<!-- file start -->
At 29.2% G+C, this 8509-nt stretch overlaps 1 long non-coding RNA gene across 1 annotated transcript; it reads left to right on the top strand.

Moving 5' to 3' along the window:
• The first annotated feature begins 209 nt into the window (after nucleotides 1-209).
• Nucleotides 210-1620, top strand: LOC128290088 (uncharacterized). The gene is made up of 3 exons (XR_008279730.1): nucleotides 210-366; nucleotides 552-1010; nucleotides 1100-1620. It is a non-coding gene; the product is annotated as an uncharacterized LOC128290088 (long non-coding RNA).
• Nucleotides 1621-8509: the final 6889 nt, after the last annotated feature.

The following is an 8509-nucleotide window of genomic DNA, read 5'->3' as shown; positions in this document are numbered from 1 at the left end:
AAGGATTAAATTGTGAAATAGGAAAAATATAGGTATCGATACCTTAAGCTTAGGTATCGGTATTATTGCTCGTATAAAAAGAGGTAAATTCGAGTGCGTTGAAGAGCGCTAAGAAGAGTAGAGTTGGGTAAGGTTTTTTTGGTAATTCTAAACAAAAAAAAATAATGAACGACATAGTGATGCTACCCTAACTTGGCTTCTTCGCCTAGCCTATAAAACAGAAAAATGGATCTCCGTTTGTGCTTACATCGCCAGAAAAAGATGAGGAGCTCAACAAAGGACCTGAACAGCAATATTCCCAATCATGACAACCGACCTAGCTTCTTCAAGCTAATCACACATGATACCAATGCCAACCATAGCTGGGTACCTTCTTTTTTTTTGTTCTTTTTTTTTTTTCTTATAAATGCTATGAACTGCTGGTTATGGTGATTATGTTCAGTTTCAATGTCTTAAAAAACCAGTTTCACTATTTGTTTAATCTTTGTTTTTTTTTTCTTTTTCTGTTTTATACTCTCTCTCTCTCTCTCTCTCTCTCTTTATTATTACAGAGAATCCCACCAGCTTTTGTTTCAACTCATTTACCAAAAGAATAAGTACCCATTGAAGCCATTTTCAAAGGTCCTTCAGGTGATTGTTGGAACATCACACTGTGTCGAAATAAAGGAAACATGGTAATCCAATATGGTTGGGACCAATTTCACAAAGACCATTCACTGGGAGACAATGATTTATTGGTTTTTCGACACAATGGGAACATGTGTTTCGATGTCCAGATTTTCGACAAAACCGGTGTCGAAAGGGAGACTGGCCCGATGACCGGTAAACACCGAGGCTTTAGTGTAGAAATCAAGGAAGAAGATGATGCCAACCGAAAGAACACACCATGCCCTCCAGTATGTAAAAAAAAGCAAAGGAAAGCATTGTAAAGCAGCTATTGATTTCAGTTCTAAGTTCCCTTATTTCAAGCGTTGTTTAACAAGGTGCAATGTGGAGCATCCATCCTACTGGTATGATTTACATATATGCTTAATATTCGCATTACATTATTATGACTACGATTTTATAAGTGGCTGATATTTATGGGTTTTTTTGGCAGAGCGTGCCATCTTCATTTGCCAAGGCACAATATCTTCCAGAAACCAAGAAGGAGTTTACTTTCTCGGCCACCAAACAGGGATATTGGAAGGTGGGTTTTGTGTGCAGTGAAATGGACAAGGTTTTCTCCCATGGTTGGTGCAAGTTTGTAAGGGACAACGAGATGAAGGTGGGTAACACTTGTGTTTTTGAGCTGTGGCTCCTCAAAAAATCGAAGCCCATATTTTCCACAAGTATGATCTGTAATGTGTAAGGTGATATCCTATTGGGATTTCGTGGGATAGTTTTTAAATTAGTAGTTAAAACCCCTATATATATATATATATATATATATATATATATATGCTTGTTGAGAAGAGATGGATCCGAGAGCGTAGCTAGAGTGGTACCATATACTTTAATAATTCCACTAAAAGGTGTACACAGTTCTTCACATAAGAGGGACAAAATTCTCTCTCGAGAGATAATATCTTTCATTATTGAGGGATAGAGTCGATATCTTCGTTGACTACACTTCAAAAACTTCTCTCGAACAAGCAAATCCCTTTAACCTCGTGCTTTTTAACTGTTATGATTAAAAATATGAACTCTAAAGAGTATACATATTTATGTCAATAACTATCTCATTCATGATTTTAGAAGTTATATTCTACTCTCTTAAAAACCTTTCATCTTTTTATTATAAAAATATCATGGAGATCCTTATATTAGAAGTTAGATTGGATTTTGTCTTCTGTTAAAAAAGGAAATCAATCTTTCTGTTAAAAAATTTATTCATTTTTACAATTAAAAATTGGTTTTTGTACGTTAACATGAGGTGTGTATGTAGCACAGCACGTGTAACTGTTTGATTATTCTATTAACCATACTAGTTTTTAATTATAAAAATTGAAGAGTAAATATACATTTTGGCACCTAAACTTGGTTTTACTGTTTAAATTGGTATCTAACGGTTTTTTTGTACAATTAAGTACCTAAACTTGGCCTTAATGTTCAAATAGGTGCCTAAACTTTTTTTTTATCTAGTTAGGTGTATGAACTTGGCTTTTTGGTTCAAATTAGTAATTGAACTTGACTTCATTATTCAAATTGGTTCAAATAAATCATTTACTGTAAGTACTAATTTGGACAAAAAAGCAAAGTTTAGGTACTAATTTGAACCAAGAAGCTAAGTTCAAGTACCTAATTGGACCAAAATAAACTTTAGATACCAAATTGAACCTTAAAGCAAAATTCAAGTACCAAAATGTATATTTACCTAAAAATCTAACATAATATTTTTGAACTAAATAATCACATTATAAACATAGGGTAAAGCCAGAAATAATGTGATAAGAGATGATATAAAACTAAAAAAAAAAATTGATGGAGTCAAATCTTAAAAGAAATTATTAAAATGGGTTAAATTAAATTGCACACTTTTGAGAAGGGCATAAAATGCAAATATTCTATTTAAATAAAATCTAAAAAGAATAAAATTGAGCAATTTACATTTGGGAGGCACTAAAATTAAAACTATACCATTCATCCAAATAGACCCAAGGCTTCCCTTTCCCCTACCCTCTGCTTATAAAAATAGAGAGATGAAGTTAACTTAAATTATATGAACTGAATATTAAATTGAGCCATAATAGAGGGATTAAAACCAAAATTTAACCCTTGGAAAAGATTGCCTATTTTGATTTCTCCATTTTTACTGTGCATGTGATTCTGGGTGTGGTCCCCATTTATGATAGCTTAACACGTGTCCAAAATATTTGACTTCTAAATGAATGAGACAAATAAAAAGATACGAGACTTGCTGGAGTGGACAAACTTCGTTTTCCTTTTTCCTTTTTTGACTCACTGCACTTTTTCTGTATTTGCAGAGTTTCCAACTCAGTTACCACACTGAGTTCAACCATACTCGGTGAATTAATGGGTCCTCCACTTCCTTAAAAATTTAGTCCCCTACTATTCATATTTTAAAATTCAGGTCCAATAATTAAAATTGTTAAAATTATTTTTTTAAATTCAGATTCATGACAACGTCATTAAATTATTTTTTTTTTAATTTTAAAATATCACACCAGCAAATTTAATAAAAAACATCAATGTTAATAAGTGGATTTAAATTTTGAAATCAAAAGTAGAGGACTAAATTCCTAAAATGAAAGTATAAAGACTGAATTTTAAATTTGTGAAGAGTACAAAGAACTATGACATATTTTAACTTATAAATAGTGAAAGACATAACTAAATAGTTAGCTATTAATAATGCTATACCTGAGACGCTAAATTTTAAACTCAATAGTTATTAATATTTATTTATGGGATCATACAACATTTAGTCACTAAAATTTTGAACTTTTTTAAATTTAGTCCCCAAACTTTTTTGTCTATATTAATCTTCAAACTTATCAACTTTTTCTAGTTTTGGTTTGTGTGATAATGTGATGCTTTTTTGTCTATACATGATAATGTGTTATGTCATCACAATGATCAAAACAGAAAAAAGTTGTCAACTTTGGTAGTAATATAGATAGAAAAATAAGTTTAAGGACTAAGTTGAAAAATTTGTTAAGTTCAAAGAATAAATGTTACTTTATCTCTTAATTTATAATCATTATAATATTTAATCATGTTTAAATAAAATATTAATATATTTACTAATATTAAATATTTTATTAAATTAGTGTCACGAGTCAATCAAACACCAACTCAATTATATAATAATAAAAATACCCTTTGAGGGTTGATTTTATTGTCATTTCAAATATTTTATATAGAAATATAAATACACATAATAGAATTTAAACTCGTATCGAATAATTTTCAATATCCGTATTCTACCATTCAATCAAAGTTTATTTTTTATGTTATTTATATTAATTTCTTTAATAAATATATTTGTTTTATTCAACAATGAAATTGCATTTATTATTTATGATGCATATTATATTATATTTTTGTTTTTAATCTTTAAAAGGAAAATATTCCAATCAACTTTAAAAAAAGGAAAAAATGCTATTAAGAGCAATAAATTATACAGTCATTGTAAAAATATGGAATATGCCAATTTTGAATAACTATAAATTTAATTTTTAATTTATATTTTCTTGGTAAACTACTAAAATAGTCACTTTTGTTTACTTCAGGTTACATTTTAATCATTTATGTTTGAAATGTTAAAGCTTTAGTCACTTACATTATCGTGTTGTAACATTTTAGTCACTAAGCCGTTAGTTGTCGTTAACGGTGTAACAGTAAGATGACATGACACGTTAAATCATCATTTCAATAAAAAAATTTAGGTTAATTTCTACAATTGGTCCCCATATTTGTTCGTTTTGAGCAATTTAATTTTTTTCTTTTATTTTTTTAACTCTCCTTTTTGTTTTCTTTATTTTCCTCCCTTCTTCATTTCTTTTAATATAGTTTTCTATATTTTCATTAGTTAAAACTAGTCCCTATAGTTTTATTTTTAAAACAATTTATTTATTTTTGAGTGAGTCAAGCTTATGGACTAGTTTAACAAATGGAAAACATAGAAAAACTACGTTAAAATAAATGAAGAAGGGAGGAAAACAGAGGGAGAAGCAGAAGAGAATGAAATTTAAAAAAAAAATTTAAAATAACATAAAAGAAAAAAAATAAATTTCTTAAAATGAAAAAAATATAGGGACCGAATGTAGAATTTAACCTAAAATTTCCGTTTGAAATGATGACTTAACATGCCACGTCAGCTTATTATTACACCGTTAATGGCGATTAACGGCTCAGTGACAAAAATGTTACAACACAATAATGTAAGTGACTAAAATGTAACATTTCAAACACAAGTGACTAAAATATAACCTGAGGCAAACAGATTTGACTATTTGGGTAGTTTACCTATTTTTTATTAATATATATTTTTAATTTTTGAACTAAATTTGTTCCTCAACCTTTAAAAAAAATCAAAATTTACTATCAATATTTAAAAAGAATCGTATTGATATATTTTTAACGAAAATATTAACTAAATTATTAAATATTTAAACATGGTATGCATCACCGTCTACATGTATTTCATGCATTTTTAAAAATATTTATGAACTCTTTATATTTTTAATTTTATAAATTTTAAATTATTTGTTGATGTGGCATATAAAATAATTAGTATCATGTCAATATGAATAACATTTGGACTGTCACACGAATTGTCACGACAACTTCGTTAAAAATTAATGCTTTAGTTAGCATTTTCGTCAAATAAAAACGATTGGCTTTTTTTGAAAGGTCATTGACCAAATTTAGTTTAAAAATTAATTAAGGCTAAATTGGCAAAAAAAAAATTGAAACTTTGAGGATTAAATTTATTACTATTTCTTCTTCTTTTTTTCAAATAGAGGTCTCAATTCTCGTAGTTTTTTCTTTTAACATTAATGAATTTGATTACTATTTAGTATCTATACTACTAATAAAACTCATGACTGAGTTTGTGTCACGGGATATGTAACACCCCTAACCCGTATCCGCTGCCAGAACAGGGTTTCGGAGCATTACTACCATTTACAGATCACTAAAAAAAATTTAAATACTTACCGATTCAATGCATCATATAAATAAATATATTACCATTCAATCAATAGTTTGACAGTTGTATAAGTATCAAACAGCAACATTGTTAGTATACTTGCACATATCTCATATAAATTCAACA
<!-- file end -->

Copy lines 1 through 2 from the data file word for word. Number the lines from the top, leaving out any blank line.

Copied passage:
At 29.2% G+C, this 8509-nt stretch overlaps 1 long non-coding RNA gene across 1 annotated transcript; it reads left to right on the top strand.

Moving 5' to 3' along the window: